Suffragettes risked imprisonment and were dubbed "wild" during their campaign for women's right to vote but a century later, their stories are finally being brought out of the shadows.
It has been 100 years to the day since voting rights were first granted to women in Britain and to mark the occasion, images of the activists behind the momentous occasion will go on display in London's Trafalgar Square.
The outdoor exhibition, taking place where suffragettes once held their rallies, is one of numerous events being held across Britain on Tuesday to celebrate the movement.
Later this year, a statue of Millicent Fawcett, a heroine of the campaign, will be placed in nearby Parliament Square alongside other historic figures, such as former Prime Minister Winston Churchill.
Fawcett was a suffragist, a nonviolent campaigner for voting rights, as opposed to the suffragettes, who advocated direct action to advance their cause.
According to Helen Pankhurst, the great-granddaughter of celebrated suffragette Emmeline Pankhurst, their peaceful campaign should not be forgotten.
"Suffragists have become lost in the story, and I think they need to be part of it," she told journalists at the Foreign Press Association in London.
While Emmeline Pankhurst and her three daughters Christabel, Adela and Sylvia, were figureheads of the movement, thousands of women of all ages and social classes joined in the campaign.
Close to 1,300 activists were arrested, and some were force fed after going on hunger strikes.
"Emmeline on her own would not have done what she did, no doubt about it," said her great-granddaughter, whose book on the movement takes its title from the activists' own motto: "Deeds not Words."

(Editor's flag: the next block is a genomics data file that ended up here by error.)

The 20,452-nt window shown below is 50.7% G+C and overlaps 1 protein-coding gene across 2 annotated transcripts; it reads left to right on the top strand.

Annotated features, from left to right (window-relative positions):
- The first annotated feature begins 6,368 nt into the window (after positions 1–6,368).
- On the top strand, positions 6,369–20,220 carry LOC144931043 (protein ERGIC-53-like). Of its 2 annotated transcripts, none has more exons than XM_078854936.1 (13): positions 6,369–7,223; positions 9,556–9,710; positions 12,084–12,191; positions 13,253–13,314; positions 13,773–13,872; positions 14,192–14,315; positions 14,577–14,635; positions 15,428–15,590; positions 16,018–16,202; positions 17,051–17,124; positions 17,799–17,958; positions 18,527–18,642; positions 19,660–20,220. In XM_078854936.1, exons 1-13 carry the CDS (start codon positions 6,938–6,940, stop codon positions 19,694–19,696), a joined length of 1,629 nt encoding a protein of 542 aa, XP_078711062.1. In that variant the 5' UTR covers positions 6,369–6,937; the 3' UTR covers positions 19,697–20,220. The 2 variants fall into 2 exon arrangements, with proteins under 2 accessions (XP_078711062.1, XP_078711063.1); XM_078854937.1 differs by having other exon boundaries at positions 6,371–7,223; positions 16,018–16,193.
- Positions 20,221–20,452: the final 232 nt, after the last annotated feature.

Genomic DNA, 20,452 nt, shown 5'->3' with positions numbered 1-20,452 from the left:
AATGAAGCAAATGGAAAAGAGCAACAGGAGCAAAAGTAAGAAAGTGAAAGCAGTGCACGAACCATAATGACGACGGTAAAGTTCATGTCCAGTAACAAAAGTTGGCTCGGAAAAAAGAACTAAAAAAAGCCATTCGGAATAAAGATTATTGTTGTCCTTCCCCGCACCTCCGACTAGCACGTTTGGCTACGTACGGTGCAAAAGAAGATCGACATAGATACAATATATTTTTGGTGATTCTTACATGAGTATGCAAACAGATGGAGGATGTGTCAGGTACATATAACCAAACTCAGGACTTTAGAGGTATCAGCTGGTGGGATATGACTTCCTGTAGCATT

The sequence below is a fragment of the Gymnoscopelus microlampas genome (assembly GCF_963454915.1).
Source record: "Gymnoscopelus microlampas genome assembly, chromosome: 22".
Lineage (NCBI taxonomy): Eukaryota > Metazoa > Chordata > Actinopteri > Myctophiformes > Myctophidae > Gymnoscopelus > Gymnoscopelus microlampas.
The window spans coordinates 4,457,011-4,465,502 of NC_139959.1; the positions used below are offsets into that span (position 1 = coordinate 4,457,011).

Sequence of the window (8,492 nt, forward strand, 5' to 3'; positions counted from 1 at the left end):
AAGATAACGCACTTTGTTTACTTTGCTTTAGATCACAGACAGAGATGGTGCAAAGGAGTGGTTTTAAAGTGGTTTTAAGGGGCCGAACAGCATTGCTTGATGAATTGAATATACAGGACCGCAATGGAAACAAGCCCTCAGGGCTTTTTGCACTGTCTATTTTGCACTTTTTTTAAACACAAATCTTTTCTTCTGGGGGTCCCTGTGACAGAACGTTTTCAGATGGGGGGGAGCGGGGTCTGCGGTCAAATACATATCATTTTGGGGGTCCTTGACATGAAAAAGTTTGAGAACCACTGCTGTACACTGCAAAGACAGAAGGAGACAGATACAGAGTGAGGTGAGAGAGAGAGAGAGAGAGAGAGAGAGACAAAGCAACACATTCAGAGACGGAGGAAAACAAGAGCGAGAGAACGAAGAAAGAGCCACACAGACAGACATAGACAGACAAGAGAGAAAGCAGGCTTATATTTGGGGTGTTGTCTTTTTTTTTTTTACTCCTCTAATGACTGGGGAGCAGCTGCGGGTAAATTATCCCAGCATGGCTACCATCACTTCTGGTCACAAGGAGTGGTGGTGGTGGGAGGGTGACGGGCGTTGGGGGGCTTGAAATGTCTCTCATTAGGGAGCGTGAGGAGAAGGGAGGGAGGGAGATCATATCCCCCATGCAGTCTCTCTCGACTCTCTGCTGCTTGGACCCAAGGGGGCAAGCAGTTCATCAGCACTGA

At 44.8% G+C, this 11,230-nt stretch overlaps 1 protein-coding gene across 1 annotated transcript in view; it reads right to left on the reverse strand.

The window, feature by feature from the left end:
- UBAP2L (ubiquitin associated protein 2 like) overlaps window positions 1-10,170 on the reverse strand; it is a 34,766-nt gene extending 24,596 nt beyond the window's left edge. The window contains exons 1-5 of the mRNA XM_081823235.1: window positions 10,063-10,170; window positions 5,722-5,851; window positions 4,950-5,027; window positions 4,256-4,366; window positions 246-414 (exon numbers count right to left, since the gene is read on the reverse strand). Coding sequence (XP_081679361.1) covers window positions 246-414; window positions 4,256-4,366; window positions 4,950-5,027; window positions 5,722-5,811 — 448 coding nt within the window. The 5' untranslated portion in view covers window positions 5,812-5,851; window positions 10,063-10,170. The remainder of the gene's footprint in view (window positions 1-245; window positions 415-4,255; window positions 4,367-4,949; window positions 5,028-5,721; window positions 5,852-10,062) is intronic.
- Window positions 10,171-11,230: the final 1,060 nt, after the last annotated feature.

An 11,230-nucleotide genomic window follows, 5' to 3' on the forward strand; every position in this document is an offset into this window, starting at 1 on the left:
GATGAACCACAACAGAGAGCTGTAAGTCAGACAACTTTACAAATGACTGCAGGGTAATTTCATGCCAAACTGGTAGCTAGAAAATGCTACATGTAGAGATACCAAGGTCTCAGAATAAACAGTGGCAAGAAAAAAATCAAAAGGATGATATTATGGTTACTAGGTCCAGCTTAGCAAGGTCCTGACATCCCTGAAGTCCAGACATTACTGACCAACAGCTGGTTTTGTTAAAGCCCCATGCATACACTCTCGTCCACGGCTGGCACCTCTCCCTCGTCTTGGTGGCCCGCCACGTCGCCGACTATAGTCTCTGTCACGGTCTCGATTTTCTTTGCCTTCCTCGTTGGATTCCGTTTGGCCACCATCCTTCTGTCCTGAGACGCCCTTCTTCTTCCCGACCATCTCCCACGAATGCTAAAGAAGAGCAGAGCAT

Describing her great-grandmother as an "icon" of the struggle, a charismatic figure with great strength of character, Helen Pankhurst nonetheless credits the campaign's success to the broader movement.
"Without other people behind her, in particular her daughters, I think it would have never happened."
One of those unsung heroines was Alice Hawkins, a shoe factory machinist who led the campaign in Leicester, central England, where on Sunday a statue of the suffragette was unveiled, a fitting tribute according to her great-great-granddaughter Kate Barrat.
"Suffragettes were not upper-class feminists with time on their hands, but fearless mavericks who brought together women [and men] from all economic and social backgrounds," she told Sky News.
Suffragettes are also being celebrated by the institutions they once attacked, such as London's National Portrait Gallery, where an image of its founder Thomas Carlyle that was slashed in July 1914 is now on display.
The culprit Anne Hunt, who was dubbed "Hatchet Fiend," "Fury with a Chopper" and "Wild Woman" in press reports, was sentenced to six months in jail for the stunt.
Fear of such attacks prompted museums to request women leave their bags and coats in cloakrooms to stop activists from concealing weapons. Yet a century later, the suffragettes have now become exhibition subjects.
"Suffragette general" Flora Drummond, "arsonist actress" Kitty Marion and "the organizer" Charlotte Marsh are among the forgotten activists featured at the Museum of London.
Objects used to chain themselves to railings or to smash windows are on display alongside postcards and materials, such as dolls and games sold to raise funds for the cause.
"I think that it feels to the youngest generation a bit that they are on the shoulders of giants," said Helen Pankurst.
However, 21st-century feminists should not be dissuaded, she added, as there are "many parallels" with women's campaigns today.
"They are still challenging the norm," she said. "The main parallel is women saying, 'Enough!' Women coming together, saying: 'We can change things!'."
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